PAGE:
Image above: The enormous communal dining table at Hillside Schoolhouse. Proprietor Bronson Bigelow built it with wood he had custom-cut at our local sawmill and industrial cast-iron factory legs he found on eBay.
Two of my favorite things right now are repurposed schools and The Catskill Mountain region, so imagine my delight when we discovered Hillside Schoolhouse, a newly opened inn that combines both! Located in the quiet town of Barryville, NY, Hillside is the project of Bronson Bigelow, a New York City expat who traded a busy life as a lawyer for woodworking in the countryside. Originally built in 1893, the structure served as a one-room, 8-grade schoolhouse and later a gospel chapel in the 1950s. Although Hillside has undergone quite a transformation in its conversion to a weekend getaway for travelers, Bronson made sure to pay his respects to the building’s past. “We wanted to ensure the design celebrated that rich history,” he says. “We preserved the original slate chalkboards, the stained glass entryway, the cast-iron school bell, the hardwood floors and the original millwork. We love the Schoolhouse because it’s so utterly unique.” Check out more photos of this stunning building and its new accommodations after the jump! Have a wonderful weekend! —Max
• Run out of things to watch/read/listen to? Entertainment Weekly’s recent list of “Criminally Underrated” entertainment will keep you busy for weeks!
• This plant stand DIY from A Beautiful Mess is both simple and beautiful—a great spring weekend project!
• This documentary about the neon sign business in Hong Kong is both poignant and enlightening—so much skill involved!
• This cafe in South Korea is a design lover’s dream!
• The newly unveiled private label packaging for Whole Foods Brooklyn is both beautiful and unabashedly hip. Love it!
• Brooklyn’s Park Slope has undergone quite the transformation in recent years. Brownstoner has the scoop on the new places to visit!
• Who knew gables could look so awesome in a different context?
- 10 Second Tour: Beth Salvini
- In the Kitchen With: Sarah Coates’ Sweet Potato Crisps
- A Day in the Life: Rinne Allen
- We Want Your Job: Hotel Design Manager
- Biz Ladies: 3 More Ways to Build Your Newsletter List
- Biz Ladies Profile: Sibella Court
- City Guide: Jackson, MS
- Before and After: A Drab Kitchen Gets A One-Day Makeover
- Sneak Peeks: A Textile Artist Lives and Works in Brooklyn, A Home Where Each Room Has its Own Personality, A 1920s Spanish-style home in Los Angeles, Hotel Saint Cecilia in Austin
- DIY Projects: Painted Drinking Glasses, Upholstered Door
- Flower Glossary: Flowering Quince, Forsythia
- Design Icon: Barcelona Chair
- Graphic Content Ahead: This Year’s New Pattern Takeover
- Night Sky Handbook: Orion, Leo
- Misc.: 20 Woven Wall Hangings to Inspire, Buy or DIY, 10 Creative Staircases
- D*S Newsletter + Weekly Giveaways: Last chance to enter our Decor Planet Giveaway where you can score $500 in home fixtures and goods! Visit Decor Planet here, find your favorite fixture and share it with us by tweeting us @DSGiveaways.
- Today’s D*S Newletter Giveaway – Win 8 handmade, bamboo Maggie frames from Portland’s Plywerk – perfect for your own home and to share with family and friends! All you have to do to enter is to tweet us what image(s) you’d frame @DSGiveaways.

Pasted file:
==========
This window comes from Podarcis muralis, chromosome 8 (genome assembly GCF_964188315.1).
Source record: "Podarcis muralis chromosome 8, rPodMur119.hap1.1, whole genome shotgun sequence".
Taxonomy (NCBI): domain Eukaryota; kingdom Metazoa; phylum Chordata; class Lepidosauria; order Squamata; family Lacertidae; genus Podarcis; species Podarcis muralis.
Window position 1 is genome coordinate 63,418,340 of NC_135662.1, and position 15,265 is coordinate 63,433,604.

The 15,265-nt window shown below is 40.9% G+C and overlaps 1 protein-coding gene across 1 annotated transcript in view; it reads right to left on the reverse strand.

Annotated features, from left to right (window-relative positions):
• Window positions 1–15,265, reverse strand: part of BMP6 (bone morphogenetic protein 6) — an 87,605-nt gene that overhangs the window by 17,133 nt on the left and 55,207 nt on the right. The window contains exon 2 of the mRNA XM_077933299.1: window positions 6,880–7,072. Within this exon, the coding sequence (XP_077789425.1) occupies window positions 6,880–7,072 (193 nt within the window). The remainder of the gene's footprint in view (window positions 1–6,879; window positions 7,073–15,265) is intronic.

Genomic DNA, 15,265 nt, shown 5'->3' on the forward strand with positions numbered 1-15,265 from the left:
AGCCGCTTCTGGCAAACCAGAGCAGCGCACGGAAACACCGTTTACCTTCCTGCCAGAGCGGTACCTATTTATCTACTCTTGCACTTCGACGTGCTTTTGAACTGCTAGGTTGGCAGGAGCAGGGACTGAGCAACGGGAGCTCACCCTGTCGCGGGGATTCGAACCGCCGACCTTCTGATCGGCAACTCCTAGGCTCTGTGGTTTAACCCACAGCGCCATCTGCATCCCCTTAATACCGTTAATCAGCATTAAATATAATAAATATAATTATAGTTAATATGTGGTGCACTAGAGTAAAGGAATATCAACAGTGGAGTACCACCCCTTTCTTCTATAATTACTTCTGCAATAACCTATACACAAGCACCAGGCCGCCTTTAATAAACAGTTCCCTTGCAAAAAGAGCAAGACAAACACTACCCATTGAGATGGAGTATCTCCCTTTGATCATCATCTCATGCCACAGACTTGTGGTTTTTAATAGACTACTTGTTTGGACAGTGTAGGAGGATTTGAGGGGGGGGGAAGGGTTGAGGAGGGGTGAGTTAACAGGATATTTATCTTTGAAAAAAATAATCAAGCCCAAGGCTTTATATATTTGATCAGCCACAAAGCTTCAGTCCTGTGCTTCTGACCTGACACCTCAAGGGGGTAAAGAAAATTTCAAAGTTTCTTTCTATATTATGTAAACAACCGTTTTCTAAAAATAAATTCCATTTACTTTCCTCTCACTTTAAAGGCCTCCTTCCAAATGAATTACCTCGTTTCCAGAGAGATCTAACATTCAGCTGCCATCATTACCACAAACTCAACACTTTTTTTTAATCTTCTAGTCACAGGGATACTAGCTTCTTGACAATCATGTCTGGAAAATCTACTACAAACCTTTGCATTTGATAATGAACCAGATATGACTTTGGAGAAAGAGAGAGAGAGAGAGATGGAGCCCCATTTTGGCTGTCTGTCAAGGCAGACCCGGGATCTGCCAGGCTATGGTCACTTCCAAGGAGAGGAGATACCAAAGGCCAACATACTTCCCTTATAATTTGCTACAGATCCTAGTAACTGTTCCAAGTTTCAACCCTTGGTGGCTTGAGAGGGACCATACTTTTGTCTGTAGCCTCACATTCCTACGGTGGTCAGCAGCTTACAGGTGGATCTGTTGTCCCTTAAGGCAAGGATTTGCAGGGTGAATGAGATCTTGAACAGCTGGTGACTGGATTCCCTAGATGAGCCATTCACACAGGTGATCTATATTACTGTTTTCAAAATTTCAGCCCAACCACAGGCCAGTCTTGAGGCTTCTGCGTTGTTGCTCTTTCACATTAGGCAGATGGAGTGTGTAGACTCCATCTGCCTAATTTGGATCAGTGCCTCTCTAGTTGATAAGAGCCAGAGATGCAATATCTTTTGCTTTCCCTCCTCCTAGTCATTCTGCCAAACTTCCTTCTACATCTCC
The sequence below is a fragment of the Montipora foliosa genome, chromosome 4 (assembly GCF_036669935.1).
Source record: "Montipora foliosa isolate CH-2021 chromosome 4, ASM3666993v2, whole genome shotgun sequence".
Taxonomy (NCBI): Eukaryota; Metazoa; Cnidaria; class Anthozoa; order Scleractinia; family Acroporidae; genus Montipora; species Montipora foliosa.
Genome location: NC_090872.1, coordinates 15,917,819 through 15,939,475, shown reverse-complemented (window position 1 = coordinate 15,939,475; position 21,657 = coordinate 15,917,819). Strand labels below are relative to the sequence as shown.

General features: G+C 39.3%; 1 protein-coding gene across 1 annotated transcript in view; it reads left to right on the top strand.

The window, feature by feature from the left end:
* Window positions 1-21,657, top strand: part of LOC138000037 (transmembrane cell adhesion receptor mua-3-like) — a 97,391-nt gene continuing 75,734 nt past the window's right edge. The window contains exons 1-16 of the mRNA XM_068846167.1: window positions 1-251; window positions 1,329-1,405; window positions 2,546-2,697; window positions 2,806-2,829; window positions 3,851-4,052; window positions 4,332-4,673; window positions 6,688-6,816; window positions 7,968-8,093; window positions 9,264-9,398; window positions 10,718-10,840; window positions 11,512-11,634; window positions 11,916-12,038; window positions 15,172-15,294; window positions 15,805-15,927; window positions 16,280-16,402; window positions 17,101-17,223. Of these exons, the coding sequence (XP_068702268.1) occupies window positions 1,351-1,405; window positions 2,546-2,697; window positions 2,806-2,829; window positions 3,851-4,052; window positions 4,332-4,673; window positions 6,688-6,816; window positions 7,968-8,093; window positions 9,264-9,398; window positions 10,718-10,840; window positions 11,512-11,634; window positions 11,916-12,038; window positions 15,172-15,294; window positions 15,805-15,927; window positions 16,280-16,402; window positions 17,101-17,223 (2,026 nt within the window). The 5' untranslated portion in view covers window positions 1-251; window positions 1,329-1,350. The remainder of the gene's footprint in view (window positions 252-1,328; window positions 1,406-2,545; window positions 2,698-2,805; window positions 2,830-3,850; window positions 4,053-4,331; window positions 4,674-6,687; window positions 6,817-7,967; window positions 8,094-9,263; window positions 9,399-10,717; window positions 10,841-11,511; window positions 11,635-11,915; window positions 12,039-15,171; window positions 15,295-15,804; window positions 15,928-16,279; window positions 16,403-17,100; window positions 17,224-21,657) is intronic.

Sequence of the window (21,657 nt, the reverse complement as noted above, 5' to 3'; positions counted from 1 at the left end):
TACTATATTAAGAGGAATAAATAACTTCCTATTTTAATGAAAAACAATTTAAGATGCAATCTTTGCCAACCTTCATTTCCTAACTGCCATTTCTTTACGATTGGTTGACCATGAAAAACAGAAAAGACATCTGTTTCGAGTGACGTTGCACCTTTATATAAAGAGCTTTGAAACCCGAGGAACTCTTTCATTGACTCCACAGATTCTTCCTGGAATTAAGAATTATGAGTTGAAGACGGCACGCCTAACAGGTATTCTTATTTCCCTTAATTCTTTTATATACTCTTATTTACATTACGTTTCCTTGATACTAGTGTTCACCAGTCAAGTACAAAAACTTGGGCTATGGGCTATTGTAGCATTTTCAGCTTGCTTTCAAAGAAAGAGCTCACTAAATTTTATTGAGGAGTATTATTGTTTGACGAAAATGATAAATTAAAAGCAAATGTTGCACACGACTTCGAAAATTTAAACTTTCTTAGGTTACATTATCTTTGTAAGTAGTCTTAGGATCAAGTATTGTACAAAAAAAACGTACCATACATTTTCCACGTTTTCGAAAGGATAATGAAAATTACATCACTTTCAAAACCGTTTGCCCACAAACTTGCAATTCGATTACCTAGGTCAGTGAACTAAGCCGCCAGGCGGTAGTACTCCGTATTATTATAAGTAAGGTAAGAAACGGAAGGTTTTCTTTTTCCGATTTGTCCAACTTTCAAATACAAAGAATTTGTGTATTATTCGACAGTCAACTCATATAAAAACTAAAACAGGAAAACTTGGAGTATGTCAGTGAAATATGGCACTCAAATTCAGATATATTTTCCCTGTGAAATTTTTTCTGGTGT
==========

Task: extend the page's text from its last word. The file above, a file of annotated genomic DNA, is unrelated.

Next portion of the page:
Image above: This is the Belfry – one of our two guest suites. When we restored the Schoolhouse, we enclosed the bell tower in glass to preserve the original cast-iron bell, which is suspended above this room. Bronson created the accent wall with aged pine. The lights are these raw, really industrial metal fixtures that we were able to salvage during the renovation. The paint is Benjamin Moore in whale grey.
Image above: This is the powder room on the main floor; it was originally one of the Schoolhouse’s two coat rooms. We found the print in the Schoolhouse when we purchased it; in the mid-50s the school was turned into a gospel chapel. We discovered the mirror on eBay and felt its shape was a great nod to the Schoolhouse’s days as a church.
Image above: This is Room 1893 – our other guest suite, named after the year the Schoolhouse was built. The guest suites are both located in what was the unfinished attic. We cut a skylight so guests can see the stars in bed. The design in this room – and throughout the property – is a mix of high / low. Here we have a Restoration Hardware Academie bed with a cowhide rug from Ikea. The paint is Benjamin Moore in whale grey.
Image above: All of our guests enjoy the 1,400-square-foot shared space on the main floor. These are the original hard wood floors and you can see some of the original slate chalk boards. Bronson made the coffee tables from wood salvaged during the restoration. The industrial metal credenza is from DWR and is stocked with records, books and board games for our guests. We found the flag at a vintage shop on a trip to Austin. Stretching out on the oversized pin-cushion couches is the best way to unwind …
Image above: A Kartell Bourgie lamp sits next to the original ladder to the bell tower.
Image above: A vintage globe found on etsy pays homage to school days.
Image above: An antique Steinway piano we bought on Craigslist on a whim because it was so beautiful. Next to it is an antique dry sink that Bronson converted into a bar. The animal skull is of a Greater Kudu that we bought to remember our honeymoon in Kenya.
Image above: Each bedroom has a private ensuite bath. This one has “jackalope” wallpaper that we sourced from spoonflower.com.
Image above: We turned the second coat room into a kitchen and used chalkboard for the backsplash. The butcher block counter top, stainless steel shelves, apron-front sink and cabinets are all Ikea.
Image above: An antique school clock found on eBay.